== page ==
Quantum theory is interesting because it presents us with examples of physical events that defy our common assumptions about the universe. Perhaps these events are similar to what happens with distant prayer. An action and an effect occur outside of any known physical mechanisms and with not just faster than light speeds, but instantaneously! What this means for psychiatry is that people are connected at deeper and more profound levels than we ever imagined. Consider these examples: A spouse awakens in a cold sweat with chest pain at the exact moment that her husband has a heart attack 3000 miles away. A young woman at college sees her grandmother standing at the foot of her bed at the exact moment of the grandmother’s death. Less striking and more subtle examples happen all the time. The subtle energy shifts that occur during family therapy defy all explanations as post-hoc rationalizations. I see the family of an 84 year old man with prostate cancer. I don’t have a clue what I do for these people. Their family is so chaotic and disorganized as are their sessions. Essentially I sit with them as a witnessing presence. They leave feeling better, appreciating my help, and the man’s behavior dramatically improves for a week or so. When it starts deteriorating again, they call for another session. What do I do for him? Is it all explainable psychologically, or should we evoke quantum effects? Are subtle energy shifts occurring among us that defy rational characterization?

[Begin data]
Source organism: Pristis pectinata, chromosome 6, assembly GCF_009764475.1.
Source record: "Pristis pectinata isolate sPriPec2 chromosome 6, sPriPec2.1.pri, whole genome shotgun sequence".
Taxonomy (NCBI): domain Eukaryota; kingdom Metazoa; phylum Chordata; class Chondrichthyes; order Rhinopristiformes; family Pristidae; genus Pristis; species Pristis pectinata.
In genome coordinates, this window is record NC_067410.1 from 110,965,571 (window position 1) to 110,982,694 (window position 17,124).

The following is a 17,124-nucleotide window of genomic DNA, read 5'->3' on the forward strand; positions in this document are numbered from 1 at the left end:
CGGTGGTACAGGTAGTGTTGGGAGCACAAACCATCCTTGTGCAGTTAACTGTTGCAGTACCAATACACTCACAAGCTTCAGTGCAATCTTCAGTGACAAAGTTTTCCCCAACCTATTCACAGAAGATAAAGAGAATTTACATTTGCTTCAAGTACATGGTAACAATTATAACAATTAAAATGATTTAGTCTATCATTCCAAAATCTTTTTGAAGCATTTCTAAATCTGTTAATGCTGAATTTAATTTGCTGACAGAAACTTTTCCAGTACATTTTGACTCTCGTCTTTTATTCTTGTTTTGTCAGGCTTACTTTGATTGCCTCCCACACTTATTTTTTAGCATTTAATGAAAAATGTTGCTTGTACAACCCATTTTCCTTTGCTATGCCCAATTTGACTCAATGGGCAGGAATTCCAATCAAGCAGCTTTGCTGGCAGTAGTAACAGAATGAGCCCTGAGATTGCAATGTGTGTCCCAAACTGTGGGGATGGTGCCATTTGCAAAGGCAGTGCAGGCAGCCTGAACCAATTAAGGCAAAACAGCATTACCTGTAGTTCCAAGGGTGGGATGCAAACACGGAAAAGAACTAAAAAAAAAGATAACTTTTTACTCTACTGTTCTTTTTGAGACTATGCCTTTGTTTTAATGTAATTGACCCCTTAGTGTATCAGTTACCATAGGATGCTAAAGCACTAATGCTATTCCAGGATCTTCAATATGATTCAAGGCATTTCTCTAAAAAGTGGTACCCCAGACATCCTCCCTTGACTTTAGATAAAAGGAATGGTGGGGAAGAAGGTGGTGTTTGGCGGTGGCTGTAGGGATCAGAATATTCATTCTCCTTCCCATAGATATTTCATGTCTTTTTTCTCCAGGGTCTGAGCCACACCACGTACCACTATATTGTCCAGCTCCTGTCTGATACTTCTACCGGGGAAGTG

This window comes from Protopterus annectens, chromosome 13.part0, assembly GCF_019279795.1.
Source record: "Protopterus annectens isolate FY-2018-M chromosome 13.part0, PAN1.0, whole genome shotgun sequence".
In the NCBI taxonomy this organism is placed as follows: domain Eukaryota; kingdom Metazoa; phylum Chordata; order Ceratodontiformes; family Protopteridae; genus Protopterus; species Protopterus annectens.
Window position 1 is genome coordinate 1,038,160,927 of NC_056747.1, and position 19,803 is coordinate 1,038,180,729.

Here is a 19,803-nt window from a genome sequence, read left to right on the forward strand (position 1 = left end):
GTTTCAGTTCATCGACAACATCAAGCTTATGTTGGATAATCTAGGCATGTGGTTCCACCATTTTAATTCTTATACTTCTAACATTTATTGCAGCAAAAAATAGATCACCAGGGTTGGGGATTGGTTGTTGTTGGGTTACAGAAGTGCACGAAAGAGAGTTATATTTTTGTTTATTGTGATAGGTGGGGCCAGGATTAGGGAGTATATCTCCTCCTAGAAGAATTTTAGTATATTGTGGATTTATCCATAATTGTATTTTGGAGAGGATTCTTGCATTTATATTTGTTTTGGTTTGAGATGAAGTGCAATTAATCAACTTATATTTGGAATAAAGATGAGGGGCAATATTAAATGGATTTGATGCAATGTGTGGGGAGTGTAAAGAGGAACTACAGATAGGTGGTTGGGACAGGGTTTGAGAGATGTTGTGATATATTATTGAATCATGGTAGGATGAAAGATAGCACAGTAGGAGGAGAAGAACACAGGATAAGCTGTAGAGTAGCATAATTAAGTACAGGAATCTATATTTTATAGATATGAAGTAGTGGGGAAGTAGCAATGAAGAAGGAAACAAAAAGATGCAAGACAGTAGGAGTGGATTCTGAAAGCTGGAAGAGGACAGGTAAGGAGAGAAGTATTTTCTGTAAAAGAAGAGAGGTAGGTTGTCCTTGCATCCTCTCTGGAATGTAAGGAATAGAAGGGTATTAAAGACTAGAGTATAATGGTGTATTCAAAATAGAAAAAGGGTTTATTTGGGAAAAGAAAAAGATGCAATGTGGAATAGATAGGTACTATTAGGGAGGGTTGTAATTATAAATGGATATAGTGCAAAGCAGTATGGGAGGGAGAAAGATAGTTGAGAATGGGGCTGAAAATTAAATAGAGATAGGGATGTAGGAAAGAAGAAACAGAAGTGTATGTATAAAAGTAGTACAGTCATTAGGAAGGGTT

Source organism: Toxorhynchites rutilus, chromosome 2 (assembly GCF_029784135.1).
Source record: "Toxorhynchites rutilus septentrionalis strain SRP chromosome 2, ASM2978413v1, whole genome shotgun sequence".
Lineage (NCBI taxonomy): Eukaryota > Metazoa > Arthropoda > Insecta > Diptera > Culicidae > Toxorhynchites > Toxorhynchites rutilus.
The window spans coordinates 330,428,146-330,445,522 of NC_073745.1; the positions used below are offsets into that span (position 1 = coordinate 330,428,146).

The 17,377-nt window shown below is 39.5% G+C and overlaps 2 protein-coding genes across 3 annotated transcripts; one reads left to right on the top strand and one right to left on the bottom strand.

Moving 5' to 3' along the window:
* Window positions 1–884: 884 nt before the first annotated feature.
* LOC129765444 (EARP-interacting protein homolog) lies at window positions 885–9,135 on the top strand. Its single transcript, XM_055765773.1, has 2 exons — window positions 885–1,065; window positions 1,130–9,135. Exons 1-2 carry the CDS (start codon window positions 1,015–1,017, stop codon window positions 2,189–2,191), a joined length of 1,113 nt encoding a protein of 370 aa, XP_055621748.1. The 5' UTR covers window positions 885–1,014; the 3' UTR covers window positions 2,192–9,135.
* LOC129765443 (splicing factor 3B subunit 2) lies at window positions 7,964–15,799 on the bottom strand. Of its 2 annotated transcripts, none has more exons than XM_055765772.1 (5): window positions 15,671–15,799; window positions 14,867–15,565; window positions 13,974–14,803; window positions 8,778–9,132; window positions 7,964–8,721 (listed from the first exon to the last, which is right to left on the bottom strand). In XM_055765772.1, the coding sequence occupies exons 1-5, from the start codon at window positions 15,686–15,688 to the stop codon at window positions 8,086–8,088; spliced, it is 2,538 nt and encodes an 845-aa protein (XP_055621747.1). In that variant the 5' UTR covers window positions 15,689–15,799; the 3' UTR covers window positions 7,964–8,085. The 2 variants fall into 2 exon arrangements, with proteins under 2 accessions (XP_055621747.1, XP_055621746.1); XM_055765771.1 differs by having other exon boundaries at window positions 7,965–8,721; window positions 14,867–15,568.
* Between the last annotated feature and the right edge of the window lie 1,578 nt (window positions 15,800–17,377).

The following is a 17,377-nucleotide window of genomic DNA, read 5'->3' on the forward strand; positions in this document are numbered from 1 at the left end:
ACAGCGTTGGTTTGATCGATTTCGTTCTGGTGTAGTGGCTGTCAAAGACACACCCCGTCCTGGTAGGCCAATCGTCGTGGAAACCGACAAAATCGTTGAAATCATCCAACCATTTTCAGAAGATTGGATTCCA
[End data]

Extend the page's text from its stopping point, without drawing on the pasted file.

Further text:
Physics is more about measurements than psychology. Yet what physics has recognized is how measurement changes the system that is being measured. We are less aware of this in psychology. Quantum theory predicts statistical correlations between measurements that are impossible by our ordinary conceptions of reality! Yet careful observation shows that these predictions are correct, despite their violation of ordinary laws of physics. Even the law of time only running forward can be violated. The inevitable conclusion is that spacetime itself and all that it contains represents a system.
The result of all these technical speculations is the simple Native American understanding that everything is connected. Not just people or animals, but every particle, however small. Every rock, molecule of water, packet of sunlight, are all connected to everything else. What this points to is the concept of field. Field is an elusive concept. We can see fields of energy only by their effects. We interpret the presence of a magnetic field by the patterns made by iron filings laid between magnets. What quantum theory suggests is that we are embedded in a very complex field that has the properties we are discovering from quantum theory.